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  1. Two General Principles regarding Amplification and AR
  2. Identify Key Parts of Hearing Aid
  3. Concept #1: Communication is primary
  4. How can we optimize function for a person with HL?
  5. Purposes of Amplification
  6. Consequences of Auditory Deprivation for a Child with HL
  7. Types of Amplification Systems
  8. Two Main Areas of Activity in Audiology
  9. Challenges Facing Contemporary Amplification
  10. Differences between prelingual onset of HL and adult-onset hearing loss
  11. Amplifier
  12. Components of Auditory Deprivation for a Child with HL
  13. Outline 3 Areas of HLAA "Purchasing a Hearing Aid: A Consumer Checklist"
  14. Critical Period Hypothesis
  15. How to Achieve Success in AR (Audiologist/Speech Professional)
  16. Testing
  17. Emphasis in AR?
  18. Three Fundamental Concepts in AR
  19. Problems Affecting an Adult with Hearing Loss
  20. Advantages to PHA
  21. Problems Affecting Children with Hearing Loss - Contd.
  22. Purposes of AR
  23. Disability
  24. Challenges and Opportunities in AR
  25. Positive Changes in Amplification
  26. Concept #2: AR is non-medical mangement
  27. Impairment
  28. Concept #3: people with hearing loss are heterogenous
  29. Disadvantages of PHA
  30. Problems Affecting Children with Hearing Loss:
  31. Rehabilitation vs. Habilitation
  32. Participation Restriction
  33. Activities in AR
  34. Dispensing
  35. Conditions for Optimal Function for Person w/HL
  36. Audiology's Core Values
  37. Problems Affecting Parents of Children with Hearing Loss
  38. Activity Limitation
  39. Full Disclosure
  40. Components of the Communication Model
  41. When does a communication breakdown occur?
  1. a -Hearing Conservation (Prevention) - Prevention is the best "rehabilitative" measure
    -Early Identification
    -Early Intervention (which follows Identification)
  2. b 1.) Reduction in reception of acoustic events in their environment
    2.) Reduced perception of auditory space - will have localization difficulties
    3.) Reduced recognition of acoustic events - will likely not link sounds to events/causes/sources
  3. c a problem experienced by an individual in involvement in life situations

    example: does not participate in social functions; avoids caring for young children - unable to hear needs; unable to attend favorite sporting events
  4. d 1.) Environment still causes problems - background noise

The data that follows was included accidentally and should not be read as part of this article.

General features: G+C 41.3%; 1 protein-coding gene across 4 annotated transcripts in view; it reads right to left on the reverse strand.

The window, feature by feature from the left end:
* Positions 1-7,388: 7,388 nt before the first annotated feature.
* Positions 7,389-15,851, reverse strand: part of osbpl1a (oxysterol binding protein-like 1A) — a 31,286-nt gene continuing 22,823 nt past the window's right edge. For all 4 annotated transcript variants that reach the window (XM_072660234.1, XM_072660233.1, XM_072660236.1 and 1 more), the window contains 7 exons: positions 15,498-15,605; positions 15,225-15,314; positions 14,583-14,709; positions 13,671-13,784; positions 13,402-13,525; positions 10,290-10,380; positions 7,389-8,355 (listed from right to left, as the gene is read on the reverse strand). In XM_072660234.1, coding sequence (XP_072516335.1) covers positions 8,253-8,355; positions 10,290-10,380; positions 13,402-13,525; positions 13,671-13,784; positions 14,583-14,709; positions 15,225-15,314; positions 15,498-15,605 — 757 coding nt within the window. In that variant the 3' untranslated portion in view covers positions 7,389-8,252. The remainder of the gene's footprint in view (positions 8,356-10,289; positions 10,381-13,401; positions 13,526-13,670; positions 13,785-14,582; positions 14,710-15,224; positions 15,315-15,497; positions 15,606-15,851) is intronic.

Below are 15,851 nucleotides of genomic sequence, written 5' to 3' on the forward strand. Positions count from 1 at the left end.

2.) No single best way to get a hearing aid - lots of competition

    3.) Cost is significant barrier to many users ($1500 - $4000)

    4.) Cosmetics continues to be a major factor

    5.) No universal defined goals - no definition of benefit in the law - no requirement to do any test to demonstrate benefit

    6.) No correspondence of benefit to anything (does it mean they are satisfied? No) Many domains of outcome

    7.) Majority of people who could benefit from PHAs don't have them and don't want them!
  5. e improving and enhancing communication

    associated AR terms: communication function, communication breakdown
  6. f 1.) to assist in realizing a person's optimal potential in communication, regardless of age

    2.) to improve the communication function of persons with hearing problems

    3.) to overcome the problems imposed by the organic condition and by the environment and to enhance participation in life and society
  7. g Adults:
    - will affect social life in the family and the community
    - may cause vocation vulnerability
    - has psychological and emotional consequences
    --> the sooner the adult accepts their condition and takes positive action the better their life will be.

    - auditory deprivation - leads to increased challenges in learning an auditory based language system
    - inadequacy of a functional communication system.
    - emotional adjustment
    - social isolation
    - academic achievement vulnerability
    - vocational vulnerability
    - reduced quality of life
    - burden on the parents to make a choice regarding hearing amplification, burden on the family, it is an additional cost.
  8. h 1.) Signal to Noise problems
    2.) Unrealistic expectations
  9. i 1.) to amplify SPEECH to a level that is audible yet comfortable to the listener

    2.) to help in sound localization

    3.) to help in sound detection

    4.) restore a range of loudness experience

    5.) if auditory-oral is focus of development, to help the child develop speech and spoken language
  10. j 1.) Sender (talker)
    2.) Signal (message)
    3.) Environmental Influences
    4.) Receiver (listener)
  11. k 1.) Amplification is the primary tool in AR - helping people minimize their hearing problems

    2.) Amplification devices (HA) are always an incomplete and imperfect solution to a complex condition
  12. l a.) were you given a hearing screening or a full hearing exam? - (were you given a copy of your audiogram)
    b.) were you told what type of hearing loss you have?
    c.) were you asked about the effect of hearing loss on your home, work, school life?
    d.) did a significant other have the opportunity to express the effect of your hearing loss on them?
  13. m - evaluation and fitting of amplification devices
    - counseling
    - communication training (auditory and visual)
    - support for family members/sig others
    - referrals as needed
    - consultant
    - non-medical management of tinnitus
  14. n Testing
    Full Disclosure
  15. o a.) do you know why a particular type of hearing aid was recommend?
    b.) were hearing aid features explained to you?
    c.) do they fit comfortably? Were you able to insert the hearing aids yourself?
    d.) were all the controls explained to you? Was the care of hearing aids and earmolds explained to you?
    e.) did you receive written material or helpful resources?
    f.) were you asked to evaluate any improvement on the effect of hearing loss on your life?